Community. Yes, Baymax is a robot. But he’s awesome—and he helps Hiro experience community. Baymax shows us that things get rough in life, and when we go through suffering, we should surround ourselves with a community of love, instead of isolating ourselves. Let’s pause and take a quick look at St. John Paul II’s words (I bolded some text for added emphasis):

“In itself human suffering constitutes as it were a specific "world" which exists together with man, which appears in him and passes, and sometimes does not pass, but which consolidates itself and becomes deeply rooted in him. This world of suffering, divided into many, very many subjects, exists as it were "in dispersion". Every individual, through personal suffering, constitutes not only a small part of that a world", but at the same time" that world" is present in him as a finite and unrepeatable entity. Parallel with this, however, is the interhuman and social dimension. The world of suffering possesses as it were its own solidarity. People who suffer become similar to one another through the analogy of their situation, the trial of their destiny, or through their need for understanding and care, and perhaps above all through the persistent question of the meaning of suffering. Thus, although the world of suffering exists "in dispersion", at the same time it contains within itself a singular challenge to communion and solidarity. We shall also try to follow this appeal in the present reflection.”
 (St. John Paul II, Salvifici Doloris #8)

Big Hero 6 continues to show us the communion and solidarity in a world of suffering. Baymax contacts Hiro’s nerdy friends, and we see that with them—and Baymax—Hiro is able to heal and reorient his life.

The witness of sacrificial love. As the movie begins, we see Hiro in the bot fighting rink. Hiro, acting like any typical genius teenager might, goes to the bot fights and makes money, adding to his own personal glory. On the other hand, we begin to see Tadashi’s self-sacrifice as we meet Baymax: the healer robot that Tadashi has spent many hours creating, in order to help other people. Hiro sees how amazing (and weird) Tadashi’s life, work, workplace, and friends are, and due to the witness of Tadashi, he is encouraged to seek more in life than bot fighting. Tadashi is a witness of what sacrificial love is: he works to help other people, and he ultimately gives up his life for Callaghan. Later on, we see how Tadashi’s sacrifice was for Callaghan seems to be in vain, since Callaghan started the fire (and survived). But the witness of Tadashi’s sacrifice remains.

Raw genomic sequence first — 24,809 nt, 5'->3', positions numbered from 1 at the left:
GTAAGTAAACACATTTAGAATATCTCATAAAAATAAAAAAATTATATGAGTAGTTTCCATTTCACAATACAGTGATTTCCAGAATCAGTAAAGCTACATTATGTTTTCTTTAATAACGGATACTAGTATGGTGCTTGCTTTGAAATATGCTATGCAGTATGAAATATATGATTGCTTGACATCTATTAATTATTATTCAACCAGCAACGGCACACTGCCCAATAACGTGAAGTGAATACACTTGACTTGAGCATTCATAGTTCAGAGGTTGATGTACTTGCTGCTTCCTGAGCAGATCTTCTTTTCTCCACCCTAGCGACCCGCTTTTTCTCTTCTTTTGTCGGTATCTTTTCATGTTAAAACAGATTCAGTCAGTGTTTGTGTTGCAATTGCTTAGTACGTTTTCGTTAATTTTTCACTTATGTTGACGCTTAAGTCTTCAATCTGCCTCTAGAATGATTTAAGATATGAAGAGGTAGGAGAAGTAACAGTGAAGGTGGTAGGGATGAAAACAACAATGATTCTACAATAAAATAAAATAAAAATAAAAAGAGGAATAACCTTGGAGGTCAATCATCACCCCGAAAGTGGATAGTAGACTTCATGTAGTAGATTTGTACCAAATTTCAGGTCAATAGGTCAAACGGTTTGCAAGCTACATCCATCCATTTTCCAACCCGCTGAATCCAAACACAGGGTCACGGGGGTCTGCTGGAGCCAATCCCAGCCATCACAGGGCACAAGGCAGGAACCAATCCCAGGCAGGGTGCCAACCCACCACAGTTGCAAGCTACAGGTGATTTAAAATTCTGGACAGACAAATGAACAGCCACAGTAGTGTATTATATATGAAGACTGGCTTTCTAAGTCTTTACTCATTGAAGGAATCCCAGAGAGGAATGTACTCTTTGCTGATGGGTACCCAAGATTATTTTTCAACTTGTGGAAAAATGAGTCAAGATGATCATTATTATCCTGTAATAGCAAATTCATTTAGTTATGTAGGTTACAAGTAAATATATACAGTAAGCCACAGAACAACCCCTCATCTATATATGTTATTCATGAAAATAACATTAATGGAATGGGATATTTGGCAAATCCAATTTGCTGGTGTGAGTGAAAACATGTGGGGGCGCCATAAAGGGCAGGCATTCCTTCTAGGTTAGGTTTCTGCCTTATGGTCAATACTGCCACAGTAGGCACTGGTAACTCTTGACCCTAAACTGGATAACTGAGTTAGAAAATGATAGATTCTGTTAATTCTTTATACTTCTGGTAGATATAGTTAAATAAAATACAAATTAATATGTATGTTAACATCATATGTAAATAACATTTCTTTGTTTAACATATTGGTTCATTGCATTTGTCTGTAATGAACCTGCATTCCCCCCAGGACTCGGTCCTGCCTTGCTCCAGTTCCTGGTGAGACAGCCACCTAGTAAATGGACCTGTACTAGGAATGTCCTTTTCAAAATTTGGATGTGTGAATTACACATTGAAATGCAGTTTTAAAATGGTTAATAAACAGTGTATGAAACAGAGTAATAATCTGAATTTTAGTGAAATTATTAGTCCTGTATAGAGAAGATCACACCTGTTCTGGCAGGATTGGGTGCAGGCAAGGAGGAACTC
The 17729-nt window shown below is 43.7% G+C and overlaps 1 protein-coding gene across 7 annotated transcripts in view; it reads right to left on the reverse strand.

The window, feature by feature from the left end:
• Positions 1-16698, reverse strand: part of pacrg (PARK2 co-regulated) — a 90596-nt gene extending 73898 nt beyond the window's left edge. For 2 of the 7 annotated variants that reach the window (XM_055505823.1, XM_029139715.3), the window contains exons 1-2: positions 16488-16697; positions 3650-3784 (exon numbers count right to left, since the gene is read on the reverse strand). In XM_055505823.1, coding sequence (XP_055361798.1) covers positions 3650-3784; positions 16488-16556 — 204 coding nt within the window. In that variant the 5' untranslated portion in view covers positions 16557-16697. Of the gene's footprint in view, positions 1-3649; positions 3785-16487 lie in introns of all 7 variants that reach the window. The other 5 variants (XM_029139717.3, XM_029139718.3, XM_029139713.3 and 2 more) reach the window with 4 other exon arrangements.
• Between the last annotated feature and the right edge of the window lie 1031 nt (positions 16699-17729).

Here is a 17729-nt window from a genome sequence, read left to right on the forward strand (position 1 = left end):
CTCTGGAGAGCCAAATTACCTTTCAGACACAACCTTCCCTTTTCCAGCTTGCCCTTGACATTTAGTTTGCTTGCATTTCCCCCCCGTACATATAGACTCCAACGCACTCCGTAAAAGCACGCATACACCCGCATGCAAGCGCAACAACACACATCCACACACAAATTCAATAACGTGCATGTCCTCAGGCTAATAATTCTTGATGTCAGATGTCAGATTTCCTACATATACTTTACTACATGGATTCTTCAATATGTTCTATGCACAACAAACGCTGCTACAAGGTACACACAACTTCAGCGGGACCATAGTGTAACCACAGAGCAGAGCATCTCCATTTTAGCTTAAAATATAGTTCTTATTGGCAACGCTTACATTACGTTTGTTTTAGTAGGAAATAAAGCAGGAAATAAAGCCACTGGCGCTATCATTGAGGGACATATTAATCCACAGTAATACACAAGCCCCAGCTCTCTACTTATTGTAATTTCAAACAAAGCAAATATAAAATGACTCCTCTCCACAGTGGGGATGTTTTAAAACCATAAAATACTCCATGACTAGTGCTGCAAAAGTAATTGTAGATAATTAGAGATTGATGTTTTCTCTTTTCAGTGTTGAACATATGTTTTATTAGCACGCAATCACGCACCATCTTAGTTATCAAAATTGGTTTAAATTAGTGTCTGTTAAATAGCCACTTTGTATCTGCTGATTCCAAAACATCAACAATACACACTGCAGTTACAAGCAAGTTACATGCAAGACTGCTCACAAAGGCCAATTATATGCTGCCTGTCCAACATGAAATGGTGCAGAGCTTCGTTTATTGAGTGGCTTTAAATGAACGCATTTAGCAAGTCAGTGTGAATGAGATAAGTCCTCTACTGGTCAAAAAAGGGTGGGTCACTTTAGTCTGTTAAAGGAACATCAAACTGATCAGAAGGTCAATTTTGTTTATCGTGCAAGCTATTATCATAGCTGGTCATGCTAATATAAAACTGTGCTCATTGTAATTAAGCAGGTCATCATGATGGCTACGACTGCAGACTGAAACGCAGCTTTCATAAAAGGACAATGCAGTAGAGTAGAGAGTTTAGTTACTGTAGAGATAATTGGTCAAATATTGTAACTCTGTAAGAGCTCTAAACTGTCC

Hiro, following in the footsteps of his brother, ultimately grows in this sacrificial love himself. Risking everything, he dives into the portal to save Abigail. Yes, she’s the daughter of the villain, but Hiro and Baymax recognize her dignity and worth, and give all that they have to save her. When they try to get out, not only does Baymax offer up himself to send Hiro and Abigail out, but Hiro makes a huge sacrifice as well. He has to accept the sacrifice of Baymax, knowing that he has lost yet another close friend. How many times have we experienced something like this in our own lives? We’ve already gone through so much suffering, lost so much, and then—BAM. We lose something or someone very dear to us. And we’re left wondering what we’ve done to deserve this.

“But in order to perceive the true answer to the "why" of suffering, we must look to the revelation of divine love, the ultimate source of the meaning of everything that exists. Love is also the richest source of the meaning of suffering, which always remains a mystery: we are conscious of the insufficiency and inadequacy of our explanations. Christ causes us to enter into the mystery and to discover the "why" of suffering, as far as we are capable of grasping the sublimity of divine love. In order to discover the profound meaning of suffering, following the revealed word of God, we must open ourselves wide to the human subject in his manifold potentiality. We must above all accept the light of Revelation not only insofar as it expresses the transcendent order of justice but also insofar as it illuminates this order with Love, as the definitive source of everything that exists. Love is: also the fullest source of the answer to the question of the meaning of suffering. This answer has been given by God to man in the Cross of Jesus Christ.”
(St. John Paul II, Salvifici Doloris, #13).

There is hope in death. We see Hiro setting up his new life after losing Baymax, and we’re trying to pull ourselves together. He’s just a robot, we try to remind ourselves. Obviously, the sacrifice was the most admirable thing. But this is so, so, lame. But we try to wipe our eyes and take joy in the fact that Hiro has accepted his many losses and is starting out his life anew and with purpose. And then we have that glimmer of hope, which bubbles up into deep joy, peace, and elation: Hiro discovers the identity chip of Baymax. Plus, it’s a Disney movie, so of course they wouldn’t kill off the cute, giant, marshmallow character. In all seriousness, we can remember that just as Hiro discovers this new life and hope after all of the sorrow and death, so too, shall we. God is continually blessing our lives, and desires to bring us to the fullness of joy.